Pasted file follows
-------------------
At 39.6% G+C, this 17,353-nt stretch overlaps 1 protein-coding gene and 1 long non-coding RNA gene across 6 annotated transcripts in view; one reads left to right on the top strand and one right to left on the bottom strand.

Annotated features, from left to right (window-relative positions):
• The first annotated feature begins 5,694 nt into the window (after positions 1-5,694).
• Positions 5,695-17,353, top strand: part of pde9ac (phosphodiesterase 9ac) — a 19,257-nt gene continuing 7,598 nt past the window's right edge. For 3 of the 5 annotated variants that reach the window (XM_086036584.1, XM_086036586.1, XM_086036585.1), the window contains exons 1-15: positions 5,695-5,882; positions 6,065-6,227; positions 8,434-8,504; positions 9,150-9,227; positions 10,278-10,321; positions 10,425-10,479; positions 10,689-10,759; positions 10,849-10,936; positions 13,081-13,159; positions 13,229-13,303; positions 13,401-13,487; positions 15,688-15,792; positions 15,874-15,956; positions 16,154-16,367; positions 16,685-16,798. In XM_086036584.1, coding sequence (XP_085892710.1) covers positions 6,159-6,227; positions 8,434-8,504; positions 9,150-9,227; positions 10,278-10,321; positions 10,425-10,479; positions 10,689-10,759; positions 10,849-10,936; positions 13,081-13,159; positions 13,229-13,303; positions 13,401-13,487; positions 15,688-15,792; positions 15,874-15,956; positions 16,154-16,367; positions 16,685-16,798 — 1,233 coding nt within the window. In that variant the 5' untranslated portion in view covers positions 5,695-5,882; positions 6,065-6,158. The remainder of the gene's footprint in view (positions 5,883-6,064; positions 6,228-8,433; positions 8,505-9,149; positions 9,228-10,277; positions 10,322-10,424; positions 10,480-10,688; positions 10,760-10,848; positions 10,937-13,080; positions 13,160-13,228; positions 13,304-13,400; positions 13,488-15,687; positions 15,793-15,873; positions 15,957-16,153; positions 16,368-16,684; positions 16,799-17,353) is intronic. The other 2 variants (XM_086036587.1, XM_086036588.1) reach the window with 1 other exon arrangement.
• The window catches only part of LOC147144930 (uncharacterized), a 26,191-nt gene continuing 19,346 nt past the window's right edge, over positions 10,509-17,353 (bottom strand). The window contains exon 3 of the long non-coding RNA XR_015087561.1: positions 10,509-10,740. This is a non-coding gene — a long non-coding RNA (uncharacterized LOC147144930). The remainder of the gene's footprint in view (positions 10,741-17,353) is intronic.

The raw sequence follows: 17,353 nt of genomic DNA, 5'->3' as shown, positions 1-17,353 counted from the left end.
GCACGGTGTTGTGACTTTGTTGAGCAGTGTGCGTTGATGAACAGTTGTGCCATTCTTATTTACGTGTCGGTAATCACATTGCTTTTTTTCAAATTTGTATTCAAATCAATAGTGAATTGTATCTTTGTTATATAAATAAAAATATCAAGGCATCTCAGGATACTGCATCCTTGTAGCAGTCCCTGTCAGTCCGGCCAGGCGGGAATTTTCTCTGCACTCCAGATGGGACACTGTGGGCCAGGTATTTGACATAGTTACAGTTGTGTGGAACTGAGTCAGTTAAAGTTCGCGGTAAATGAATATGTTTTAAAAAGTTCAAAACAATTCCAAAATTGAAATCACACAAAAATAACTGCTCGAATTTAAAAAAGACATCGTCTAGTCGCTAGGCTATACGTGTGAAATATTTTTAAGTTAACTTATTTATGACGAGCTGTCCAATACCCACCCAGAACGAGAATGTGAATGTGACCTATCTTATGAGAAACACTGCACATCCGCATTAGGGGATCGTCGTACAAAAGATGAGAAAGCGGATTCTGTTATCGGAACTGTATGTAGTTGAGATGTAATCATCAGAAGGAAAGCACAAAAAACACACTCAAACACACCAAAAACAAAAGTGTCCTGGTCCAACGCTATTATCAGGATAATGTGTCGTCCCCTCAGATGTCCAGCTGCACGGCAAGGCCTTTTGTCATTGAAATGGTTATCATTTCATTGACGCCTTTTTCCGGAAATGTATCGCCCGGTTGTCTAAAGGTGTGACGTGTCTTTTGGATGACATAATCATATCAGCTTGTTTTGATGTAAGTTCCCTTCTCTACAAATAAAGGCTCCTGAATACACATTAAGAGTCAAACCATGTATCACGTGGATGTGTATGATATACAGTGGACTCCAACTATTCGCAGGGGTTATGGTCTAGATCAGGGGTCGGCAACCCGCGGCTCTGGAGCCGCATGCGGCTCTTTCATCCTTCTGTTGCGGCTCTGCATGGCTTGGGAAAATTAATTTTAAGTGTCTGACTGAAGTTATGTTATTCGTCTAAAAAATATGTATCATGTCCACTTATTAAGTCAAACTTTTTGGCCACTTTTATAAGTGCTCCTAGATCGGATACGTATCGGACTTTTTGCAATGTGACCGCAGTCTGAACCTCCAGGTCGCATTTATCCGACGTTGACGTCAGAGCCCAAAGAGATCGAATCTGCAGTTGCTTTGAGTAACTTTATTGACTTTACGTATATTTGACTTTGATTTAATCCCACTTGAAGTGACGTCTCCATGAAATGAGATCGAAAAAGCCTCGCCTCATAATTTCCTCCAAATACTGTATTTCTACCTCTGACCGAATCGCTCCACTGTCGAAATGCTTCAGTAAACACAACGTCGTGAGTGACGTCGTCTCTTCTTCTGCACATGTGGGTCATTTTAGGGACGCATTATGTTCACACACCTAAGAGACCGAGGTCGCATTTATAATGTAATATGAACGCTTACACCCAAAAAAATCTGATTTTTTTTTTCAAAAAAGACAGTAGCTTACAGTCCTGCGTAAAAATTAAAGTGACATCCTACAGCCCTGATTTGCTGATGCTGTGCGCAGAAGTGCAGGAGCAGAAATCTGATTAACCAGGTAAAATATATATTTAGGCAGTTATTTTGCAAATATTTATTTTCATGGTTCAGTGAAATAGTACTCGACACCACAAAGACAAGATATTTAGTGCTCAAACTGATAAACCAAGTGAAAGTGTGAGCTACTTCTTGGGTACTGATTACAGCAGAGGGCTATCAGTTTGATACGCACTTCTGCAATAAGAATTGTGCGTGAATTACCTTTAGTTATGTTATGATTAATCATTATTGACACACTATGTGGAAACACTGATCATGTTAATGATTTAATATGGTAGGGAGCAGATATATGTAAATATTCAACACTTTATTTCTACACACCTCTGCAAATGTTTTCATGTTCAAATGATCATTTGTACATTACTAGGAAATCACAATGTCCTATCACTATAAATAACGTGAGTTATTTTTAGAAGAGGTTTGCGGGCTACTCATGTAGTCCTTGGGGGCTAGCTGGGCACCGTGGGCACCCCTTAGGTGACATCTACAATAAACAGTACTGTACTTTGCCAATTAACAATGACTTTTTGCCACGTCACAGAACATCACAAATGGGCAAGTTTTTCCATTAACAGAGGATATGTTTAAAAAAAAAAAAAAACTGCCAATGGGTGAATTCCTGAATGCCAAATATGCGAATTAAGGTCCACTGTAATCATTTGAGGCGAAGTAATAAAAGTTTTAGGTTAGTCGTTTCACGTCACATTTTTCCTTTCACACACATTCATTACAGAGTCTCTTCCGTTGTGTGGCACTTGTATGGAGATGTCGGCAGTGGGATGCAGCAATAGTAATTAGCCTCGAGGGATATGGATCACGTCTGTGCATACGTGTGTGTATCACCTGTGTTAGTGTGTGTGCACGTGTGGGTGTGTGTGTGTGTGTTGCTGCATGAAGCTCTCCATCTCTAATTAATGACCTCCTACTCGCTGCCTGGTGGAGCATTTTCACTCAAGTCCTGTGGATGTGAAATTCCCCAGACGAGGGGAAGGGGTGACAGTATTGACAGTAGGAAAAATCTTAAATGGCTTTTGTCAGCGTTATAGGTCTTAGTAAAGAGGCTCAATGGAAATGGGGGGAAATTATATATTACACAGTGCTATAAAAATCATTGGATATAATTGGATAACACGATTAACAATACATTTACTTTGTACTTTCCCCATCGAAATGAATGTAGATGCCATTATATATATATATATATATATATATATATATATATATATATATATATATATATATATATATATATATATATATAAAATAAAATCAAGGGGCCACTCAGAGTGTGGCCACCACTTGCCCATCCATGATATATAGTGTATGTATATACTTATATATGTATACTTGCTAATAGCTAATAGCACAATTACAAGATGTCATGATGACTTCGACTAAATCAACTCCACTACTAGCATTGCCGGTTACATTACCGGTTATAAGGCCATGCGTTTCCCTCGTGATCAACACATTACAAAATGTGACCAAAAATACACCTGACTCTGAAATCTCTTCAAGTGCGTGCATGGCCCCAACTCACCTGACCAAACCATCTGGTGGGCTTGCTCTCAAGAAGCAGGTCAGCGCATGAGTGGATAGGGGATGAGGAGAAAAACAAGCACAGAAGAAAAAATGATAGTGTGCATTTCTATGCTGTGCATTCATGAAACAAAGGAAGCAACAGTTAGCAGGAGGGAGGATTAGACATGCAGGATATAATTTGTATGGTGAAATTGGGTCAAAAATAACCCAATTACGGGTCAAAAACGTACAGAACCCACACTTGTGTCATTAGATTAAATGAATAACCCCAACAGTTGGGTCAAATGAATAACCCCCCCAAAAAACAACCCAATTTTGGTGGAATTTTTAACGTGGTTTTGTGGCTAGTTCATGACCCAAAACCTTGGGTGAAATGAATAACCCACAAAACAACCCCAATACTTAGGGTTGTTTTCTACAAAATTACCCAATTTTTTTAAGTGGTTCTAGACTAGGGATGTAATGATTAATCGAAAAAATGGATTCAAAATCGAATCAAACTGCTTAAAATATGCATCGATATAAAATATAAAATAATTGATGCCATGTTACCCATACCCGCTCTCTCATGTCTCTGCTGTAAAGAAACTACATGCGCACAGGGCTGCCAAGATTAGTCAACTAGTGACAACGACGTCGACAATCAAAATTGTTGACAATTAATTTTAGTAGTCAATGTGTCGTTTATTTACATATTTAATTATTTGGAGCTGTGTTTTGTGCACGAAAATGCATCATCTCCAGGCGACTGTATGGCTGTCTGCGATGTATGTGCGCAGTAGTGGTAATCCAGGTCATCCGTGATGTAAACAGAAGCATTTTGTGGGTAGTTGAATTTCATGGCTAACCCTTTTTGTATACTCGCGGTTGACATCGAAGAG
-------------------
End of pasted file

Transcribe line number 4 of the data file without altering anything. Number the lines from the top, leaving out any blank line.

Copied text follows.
• Positions 5,695-17,353, top strand: part of pde9ac (phosphodiesterase 9ac) — a 19,257-nt gene continuing 7,598 nt past the window's right edge. For 3 of the 5 annotated variants that reach the window (XM_086036584.1, XM_086036586.1, XM_086036585.1), the window contains exons 1-15: positions 5,695-5,882; positions 6,065-6,227; positions 8,434-8,504; positions 9,150-9,227; positions 10,278-10,321; positions 10,425-10,479; positions 10,689-10,759; positions 10,849-10,936; positions 13,081-13,159; positions 13,229-13,303; positions 13,401-13,487; positions 15,688-15,792; positions 15,874-15,956; positions 16,154-16,367; positions 16,685-16,798. In XM_086036584.1, coding sequence (XP_085892710.1) covers positions 6,159-6,227; positions 8,434-8,504; positions 9,150-9,227; positions 10,278-10,321; positions 10,425-10,479; positions 10,689-10,759; positions 10,849-10,936; positions 13,081-13,159; positions 13,229-13,303; positions 13,401-13,487; positions 15,688-15,792; positions 15,874-15,956; positions 16,154-16,367; positions 16,685-16,798 — 1,233 coding nt within the window. In that variant the 5' untranslated portion in view covers positions 5,695-5,882; positions 6,065-6,158. The remainder of the gene's footprint in view (positions 5,883-6,064; positions 6,228-8,433; positions 8,505-9,149; positions 9,228-10,277; positions 10,322-10,424; positions 10,480-10,688; positions 10,760-10,848; positions 10,937-13,080; positions 13,160-13,228; positions 13,304-13,400; positions 13,488-15,687; positions 15,793-15,873; positions 15,957-16,153; positions 16,368-16,684; positions 16,799-17,353) is intronic. The other 2 variants (XM_086036587.1, XM_086036588.1) reach the window with 1 other exon arrangement.